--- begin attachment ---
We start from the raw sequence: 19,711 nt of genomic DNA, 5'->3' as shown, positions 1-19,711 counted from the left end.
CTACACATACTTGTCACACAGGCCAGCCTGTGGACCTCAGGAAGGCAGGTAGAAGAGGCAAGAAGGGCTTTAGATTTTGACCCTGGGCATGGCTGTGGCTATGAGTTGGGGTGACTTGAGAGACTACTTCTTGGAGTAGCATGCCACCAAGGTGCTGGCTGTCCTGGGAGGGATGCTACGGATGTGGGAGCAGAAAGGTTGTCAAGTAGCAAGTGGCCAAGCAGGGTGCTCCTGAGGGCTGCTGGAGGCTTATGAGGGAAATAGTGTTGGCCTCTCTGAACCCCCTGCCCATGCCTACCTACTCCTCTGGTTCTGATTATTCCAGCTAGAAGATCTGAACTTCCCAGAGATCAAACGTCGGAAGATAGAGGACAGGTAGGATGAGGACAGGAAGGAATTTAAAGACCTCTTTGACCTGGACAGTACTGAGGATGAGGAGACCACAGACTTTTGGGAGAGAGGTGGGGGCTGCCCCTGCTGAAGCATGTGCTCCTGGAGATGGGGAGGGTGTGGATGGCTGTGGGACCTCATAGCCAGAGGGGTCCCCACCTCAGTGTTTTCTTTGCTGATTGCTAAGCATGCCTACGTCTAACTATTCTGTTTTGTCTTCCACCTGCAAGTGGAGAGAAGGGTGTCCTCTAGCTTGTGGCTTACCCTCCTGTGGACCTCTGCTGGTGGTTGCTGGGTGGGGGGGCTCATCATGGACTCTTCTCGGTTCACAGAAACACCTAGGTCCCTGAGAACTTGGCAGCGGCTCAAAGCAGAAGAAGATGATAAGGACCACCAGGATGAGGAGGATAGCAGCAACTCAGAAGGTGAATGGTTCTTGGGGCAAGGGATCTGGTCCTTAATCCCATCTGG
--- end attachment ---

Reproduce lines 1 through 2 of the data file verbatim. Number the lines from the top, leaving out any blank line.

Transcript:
We start from the raw sequence: 19,711 nt of genomic DNA, 5'->3' as shown, positions 1-19,711 counted from the left end.
CTACACATACTTGTCACACAGGCCAGCCTGTGGACCTCAGGAAGGCAGGTAGAAGAGGCAAGAAGGGCTTTAGATTTTGACCCTGGGCATGGCTGTGGCTATGAGTTGGGGTGACTTGAGAGACTACTTCTTGGAGTAGCATGCCACCAAGGTGCTGGCTGTCCTGGGAGGGATGCTACGGATGTGGGAGCAGAAAGGTTGTCAAGTAGCAAGTGGCCAAGCAGGGTGCTCCTGAGGGCTGCTGGAGGCTTATGAGGGAAATAGTGTTGGCCTCTCTGAACCCCCTGCCCATGCCTACCTACTCCTCTGGTTCTGATTATTCCAGCTAGAAGATCTGAACTTCCCAGAGATCAAACGTCGGAAGATAGAGGACAGGTAGGATGAGGACAGGAAGGAATTTAAAGACCTCTTTGACCTGGACAGTACTGAGGATGAGGAGACCACAGACTTTTGGGAGAGAGGTGGGGGCTGCCCCTGCTGAAGCATGTGCTCCTGGAGATGGGGAGGGTGTGGATGGCTGTGGGACCTCATAGCCAGAGGGGTCCCCACCTCAGTGTTTTCTTTGCTGATTGCTAAGCATGCCTACGTCTAACTATTCTGTTTTGTCTTCCACCTGCAAGTGGAGAGAAGGGTGTCCTCTAGCTTGTGGCTTACCCTCCTGTGGACCTCTGCTGGTGGTTGCTGGGTGGGGGGGCTCATCATGGACTCTTCTCGGTTCACAGAAACACCTAGGTCCCTGAGAACTTGGCAGCGGCTCAAAGCAGAAGAAGATGATAAGGACCACCAGGATGAGGAGGATAGCAGCAACTCAGAAGGTGAATGGTTCTTGGGGCAAGGGATCTGGTCCTTAATCCCATCTGG